***Part Eleven***
Word Count: 1,793

April 1985

He had a few hours in between his flight arriving at Midway Airport and his bus departing from the downtown terminal. It was only about ten miles and he certainly could have called a cab, but he figured it'd be a good time to take care of his situation with Samantha. So, he'd called James a couple of nights ago to see if his friend would be interested in joining him for pizza during his layover. He'd assumed, of course, he wouldn't get bumped from any of his flights. He wasn't flying during peak season so that had helped.

He wasn't surprised Samantha was in the car, too. John had suggested she join them. He didn't know if he'd make it to Chicago during the summer. If Claire's parents were all right with him sleeping in her brother's room he'd prefer to stay there since she was the reason he'd come back here anyway.

He was hoping he could convince Claire to do something with him this summer instead of making him come home with whatever leave he might be able to get. He hadn't asked her about it yet. One leave at a time he sort of figured, though she was done with school in a couple of weeks so he'd have to mention a trip somewhere to her this weekend if he even wanted a chance of getting time off before she had to go back to school again. As it was, he was told over a week ago this leave had been approved.

James must have left early because John hadn't had to wait long. He'd gotten off his flight, collected his duffle, and stopped at a bank of pay phones to call Claire and let her know he'd gotten into town. He'd hung up from that phone call and James was there. Samantha moved to the backseat when John made it to the car and set his duffle bag in the trunk. He made sure Claire knew of a dry cleaner in her town who could press his uniform once he'd taken it out of his duffle. It was in a garment bag so hopefully wouldn't be too bad, but buses didn't have areas for garment bags so he'd had to pack it.

He'd only worn his dress blues twice before. Once for his picture in Basic Training and the other to a formal dinner party he'd gone to as an Illustrator. He knew he'd have more occasions to wear it as the years went on but for now it struck him as being a huge waste of money. At least she'd see him in it for the first time with his Private First Class ribbon in place. He'd gotten the promotion just before the dinner party he'd had to attend shortly after arriving here.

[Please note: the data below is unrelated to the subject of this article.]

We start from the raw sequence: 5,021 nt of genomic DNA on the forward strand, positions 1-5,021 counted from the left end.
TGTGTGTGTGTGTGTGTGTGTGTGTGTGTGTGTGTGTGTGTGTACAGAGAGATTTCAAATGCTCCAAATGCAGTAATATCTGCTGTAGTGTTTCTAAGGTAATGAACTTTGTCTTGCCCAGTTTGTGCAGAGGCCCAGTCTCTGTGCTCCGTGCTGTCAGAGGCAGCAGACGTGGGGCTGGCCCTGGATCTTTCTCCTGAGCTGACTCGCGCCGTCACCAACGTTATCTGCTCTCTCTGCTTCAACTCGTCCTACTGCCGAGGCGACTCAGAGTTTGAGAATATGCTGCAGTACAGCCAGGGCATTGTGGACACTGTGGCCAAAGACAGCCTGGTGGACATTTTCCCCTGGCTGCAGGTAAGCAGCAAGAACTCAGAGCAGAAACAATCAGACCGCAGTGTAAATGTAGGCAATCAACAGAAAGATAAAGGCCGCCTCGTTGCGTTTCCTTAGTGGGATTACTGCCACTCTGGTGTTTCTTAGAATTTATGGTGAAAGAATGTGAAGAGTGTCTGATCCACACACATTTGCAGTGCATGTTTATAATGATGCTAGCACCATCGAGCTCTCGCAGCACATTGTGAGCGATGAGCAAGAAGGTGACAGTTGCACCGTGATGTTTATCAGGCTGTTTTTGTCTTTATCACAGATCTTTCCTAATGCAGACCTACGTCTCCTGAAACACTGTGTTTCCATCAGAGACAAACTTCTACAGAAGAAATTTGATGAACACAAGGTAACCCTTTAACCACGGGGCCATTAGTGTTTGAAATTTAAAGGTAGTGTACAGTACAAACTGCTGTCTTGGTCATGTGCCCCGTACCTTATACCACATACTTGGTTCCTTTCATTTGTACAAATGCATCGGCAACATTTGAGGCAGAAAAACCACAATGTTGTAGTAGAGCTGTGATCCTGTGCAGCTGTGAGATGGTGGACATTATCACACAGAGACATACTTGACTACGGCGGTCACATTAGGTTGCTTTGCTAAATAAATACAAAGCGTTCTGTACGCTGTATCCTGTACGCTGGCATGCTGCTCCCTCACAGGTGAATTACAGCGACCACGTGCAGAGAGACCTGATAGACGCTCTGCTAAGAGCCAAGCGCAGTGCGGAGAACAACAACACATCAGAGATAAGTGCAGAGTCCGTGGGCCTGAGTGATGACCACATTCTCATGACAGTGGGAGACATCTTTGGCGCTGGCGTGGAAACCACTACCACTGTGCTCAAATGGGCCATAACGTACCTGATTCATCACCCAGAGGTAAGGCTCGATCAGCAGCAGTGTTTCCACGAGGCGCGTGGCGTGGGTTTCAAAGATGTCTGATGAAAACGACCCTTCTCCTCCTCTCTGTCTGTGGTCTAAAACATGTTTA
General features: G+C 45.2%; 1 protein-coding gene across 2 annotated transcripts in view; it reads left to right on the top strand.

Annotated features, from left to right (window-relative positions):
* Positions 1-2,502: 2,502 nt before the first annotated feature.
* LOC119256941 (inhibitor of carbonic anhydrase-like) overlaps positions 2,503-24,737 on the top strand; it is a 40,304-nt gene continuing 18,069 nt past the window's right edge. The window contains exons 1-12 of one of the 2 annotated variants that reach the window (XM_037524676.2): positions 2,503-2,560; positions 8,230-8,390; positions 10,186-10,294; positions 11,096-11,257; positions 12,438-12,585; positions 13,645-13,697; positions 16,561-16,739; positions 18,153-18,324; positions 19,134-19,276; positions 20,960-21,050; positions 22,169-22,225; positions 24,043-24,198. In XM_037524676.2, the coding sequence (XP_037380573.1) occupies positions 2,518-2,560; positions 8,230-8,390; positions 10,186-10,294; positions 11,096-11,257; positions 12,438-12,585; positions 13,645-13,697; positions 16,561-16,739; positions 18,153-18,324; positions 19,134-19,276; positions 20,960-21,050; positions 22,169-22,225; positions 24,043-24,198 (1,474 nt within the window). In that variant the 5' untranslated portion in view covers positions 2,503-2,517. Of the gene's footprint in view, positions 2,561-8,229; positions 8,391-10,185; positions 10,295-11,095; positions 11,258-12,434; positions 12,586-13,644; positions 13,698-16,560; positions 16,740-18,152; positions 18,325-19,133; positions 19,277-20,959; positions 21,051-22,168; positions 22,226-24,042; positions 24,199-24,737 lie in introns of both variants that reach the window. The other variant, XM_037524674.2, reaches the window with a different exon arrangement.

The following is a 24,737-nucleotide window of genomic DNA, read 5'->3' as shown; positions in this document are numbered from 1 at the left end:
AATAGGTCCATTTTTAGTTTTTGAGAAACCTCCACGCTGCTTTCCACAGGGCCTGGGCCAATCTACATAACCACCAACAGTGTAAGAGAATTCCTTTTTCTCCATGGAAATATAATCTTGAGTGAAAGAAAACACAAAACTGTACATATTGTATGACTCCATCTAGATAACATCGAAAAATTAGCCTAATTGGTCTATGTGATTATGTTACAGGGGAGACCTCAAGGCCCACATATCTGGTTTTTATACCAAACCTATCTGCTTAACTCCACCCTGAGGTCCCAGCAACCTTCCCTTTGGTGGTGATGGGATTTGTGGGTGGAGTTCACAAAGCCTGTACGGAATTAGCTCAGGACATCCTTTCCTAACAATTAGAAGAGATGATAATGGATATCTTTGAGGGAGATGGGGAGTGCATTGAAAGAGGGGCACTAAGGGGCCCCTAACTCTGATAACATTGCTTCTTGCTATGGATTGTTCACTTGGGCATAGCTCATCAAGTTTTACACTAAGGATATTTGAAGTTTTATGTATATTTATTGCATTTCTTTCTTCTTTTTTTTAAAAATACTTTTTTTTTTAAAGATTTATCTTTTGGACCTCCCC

They got to a pizza place and John wasn't really sure where to start. They ordered their pizza and something to drink. He'd gone this route, feeling it was better than doing it at her house. Or alone. His reason for wanting James there? A witness he'd done nothing wrong or compromising with her. That was the last thing that he needed, and while he didn't think she'd do something like that he knew the daughter of a doctor would be believed over him. Any chance of advancement for him could be pretty well ruined with some sort of accusation of conduct unbecoming.

"What time does your bus leave?" James asked.

"Nine thirty. Tell your mom thanks for letting you guys come down here to get me. It would have been a long, boring four hours otherwise."

"I was glad you called," James said.

"How's school going?"

"Fine," James said with a shrug. James was a better student than John had been and college was expected given his father's occupation, but James wasn't entirely sure what he wanted to do with his life yet.

"And you, Samantha?" he asked.

"Fine," she shrugged.

"You settled your argument with what's her name?"

"Yes," she murmured.

'How'd you know about that?" James asked.

"That's kind of why I asked you to bring Samantha along," John said.

"Oh," James said, regarding his sister with a 'what have you done' look.

"I don't want to sound unappreciative. I doubt you'll find a Marine, any Marine, who doesn't love getting mail. I can't stop you from writing me, Samantha, but I can ask you not to if your intentions are to try to interfere with Claire and me."

"Claire?" James said. "How do you even know who she is?"

"I saw her with him that weekend you went to Homecoming stuff. Everyone knows who she is," she said as if that should be obvious. "She was Homecoming and Prom Queen last year."

"Sami, what are you doing? I told you not to bother him anymore."

"Her letters aren't bothering me. I haven't written her back or anything for a reason, but sending me pictures of Claire cut out from the newspaper. That bothered me."

"You did what?"

"I thought he should know while he's defending our country that she's dancing with other guys."

"God, Sami. You don't even know what kind of agreement they have. I'm sure John knew about that stupid Sweetheart Ball. Did you ever think since he's defending our country what you sent him could distract him and get him, or someone else killed?"